Turkish president Recep Tayyip Erdoğan claimed a narrow victory in Sunday’s referendum on whether to give him sweeping new powers, but Turkey’s opposition said they would contest the result over fears of voter fraud. In a dramatic finish to the bitterly-fought referendum campaign, the state-run news agency said Mr Erdoğan’s Yes camp had won around 51 per cent while the No campaign took 49 per cent with 98 per cent of the vote counted. Mr Erdoğan claimed victory in a low-key speech in Istanbul in which he appealed for unity. “This is a historic decision, not an ordinary event,” he said. “We are carrying out the most important reform in the history of our nation.”
Turkish President Erdogan has declared victory in the country’s referendum, with 51.3% of the vote and a high turnout of 80%. The Turkish prime minister’s office will abolished as a result of the decision, and replaced with a presidential system. The country’s foreign minister Mevlut Cavusoglu said this was the birth of a “truly new Turkey”. “There will be stability and trust in the new Turkey,” he added. The vote was controversial and divisive, and three people died after a fight outside a polling station earlier in the day.
Calling international politics a “battlefield”, Hungarian Prime Minister Viktor Orbán told newspaper Magyar Időkthat Hungary’s sovereignty is under constant attack from foreign interests and the powerful left wing activist George Soros. Adding that mass migration threatens the future of Europe, he urged for the preservation of Christian civilisation. “Today we live in a time when international politics is a battlefield,” Prime Minister Orbán said on Easter Sunday. “The independence and freedom of European nations are at stake. And at the centre of the battlefield is migration.” “This is what our future stands or falls on,” he said, “the fate of Europe. The question is whether the character of European nations will be determined by the same spirit, civilisation, culture and mentality as in our parents’ and grandparents’ time, or by something completely different.”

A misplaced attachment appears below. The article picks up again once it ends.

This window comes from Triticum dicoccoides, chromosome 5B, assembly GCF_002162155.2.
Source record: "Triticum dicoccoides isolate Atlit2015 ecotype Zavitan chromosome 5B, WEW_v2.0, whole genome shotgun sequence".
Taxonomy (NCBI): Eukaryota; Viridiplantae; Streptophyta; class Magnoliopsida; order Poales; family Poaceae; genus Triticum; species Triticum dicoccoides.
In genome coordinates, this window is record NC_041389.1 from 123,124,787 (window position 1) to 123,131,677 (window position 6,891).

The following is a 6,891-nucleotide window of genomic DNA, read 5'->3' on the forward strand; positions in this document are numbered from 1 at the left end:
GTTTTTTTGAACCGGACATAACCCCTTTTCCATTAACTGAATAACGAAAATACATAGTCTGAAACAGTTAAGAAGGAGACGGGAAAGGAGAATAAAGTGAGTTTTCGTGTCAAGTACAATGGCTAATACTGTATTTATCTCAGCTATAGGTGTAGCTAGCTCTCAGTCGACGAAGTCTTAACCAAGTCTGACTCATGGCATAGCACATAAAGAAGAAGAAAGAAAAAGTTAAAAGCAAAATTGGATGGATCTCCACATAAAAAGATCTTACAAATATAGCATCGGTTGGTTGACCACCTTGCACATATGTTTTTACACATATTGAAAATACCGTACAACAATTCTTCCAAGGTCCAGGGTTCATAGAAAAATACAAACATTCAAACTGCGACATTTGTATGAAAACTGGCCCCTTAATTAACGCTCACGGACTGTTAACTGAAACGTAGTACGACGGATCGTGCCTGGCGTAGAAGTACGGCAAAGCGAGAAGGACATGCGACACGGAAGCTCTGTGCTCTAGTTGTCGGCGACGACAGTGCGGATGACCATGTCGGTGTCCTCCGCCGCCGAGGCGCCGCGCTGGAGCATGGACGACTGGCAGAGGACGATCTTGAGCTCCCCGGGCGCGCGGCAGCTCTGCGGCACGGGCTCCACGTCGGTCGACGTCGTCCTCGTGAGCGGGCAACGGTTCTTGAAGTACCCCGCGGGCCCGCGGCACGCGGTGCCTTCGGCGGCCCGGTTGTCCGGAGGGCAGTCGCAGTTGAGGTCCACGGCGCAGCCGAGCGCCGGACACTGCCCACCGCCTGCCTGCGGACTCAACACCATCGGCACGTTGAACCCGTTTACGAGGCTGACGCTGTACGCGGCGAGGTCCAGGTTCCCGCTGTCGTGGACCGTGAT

BRITISH businesses could find it easier to export and import after Brexit – if the Government starts work now on designing new systems, a new report said today. Leave Means Leave said the analysis destroyed the “myth” pedalled by Remain supporters that leaving the European Union will inevitably mean queues at the border once Britain is out of the free trade Single Market and customs union. Co-chairman John Longworth, former head of the British Chambers of Commerce, said his “blueprint for frictionless trade” could avoid future problems and streamline existing procedures to help British firms trade around the world. He urged the Government to start work quickly on ensuring the right procedures are in place to ensure trade continues smoothly after Britain’s expected departure from the EU in spring 2019.
The Attorney General has launched a legal bid to throw out an attempt to haul Tony Blair to court over the war in Iraq. Tory MP Jeremy Wright, the government’s top law officer, intervened after a judge ruled last November that the ex-Prime Minister had ‘immunity’ from criminal prosecution over the 2003 conflict and that any case would involve disclosing details under the Official Secrets Act. The district judge, Michael Snow, threw out a bid by General Abdul-Wahid Shannan ar-Ribat, former chief of staff of the Iraqi Army, to convict the former Labour premier for the crime of ‘aggression’. The former senior officer, who is now living in exile, also wants then foreign secretary Jack Straw and Lord Goldsmith, the attorney general at the time, tried in a British court. He is seeking a judicial review of the judge’s decision and access to legal aid funding.
The government’s top law officer is going to court to demand the rejection of an attempt to prosecute Tony Blair over the Iraq war, the Guardian has learned. The planned intervention by the attorney general comes after a judge ruled the former Labour prime minister had immunity from the attempt to bring a criminal charge against him and that pursuing a prosecution could “involve details being disclosed under the Official Secrets Act”. The private prosecution relates to the 2003 Iraq war and seeks the trial in a British court of then prime minister Tony Blair, the foreign secretary Jack Straw, and Lord Goldsmith, the attorney general at the time. It seeks their conviction for the crime of “aggression” and is based on the damning findings of last year’s Chilcot report into the British decision to join the invasion of Iraq, under the false pretext that the Saddam Hussein regime had weapons of mass destruction.
The Attorney General is looking to block a bid to prosecute former prime minister Tony Blair over the Iraq war, according to reports. Tory MP Jeremy Wright QC, the government’s top law officer, has formally requested to join hearings to oppose such a move against Mr Blair, the Guardian has said. A spokeswoman for the Attorney General would not reveal whether Mr Wright would oppose the attempted prosecution, but told the Press Association: “He is seeking to intervene in this case because it raises issues about the scope of criminal law. “It is not unusual for the Attorney General to intervene in these sort of cases in order to represent the public interest.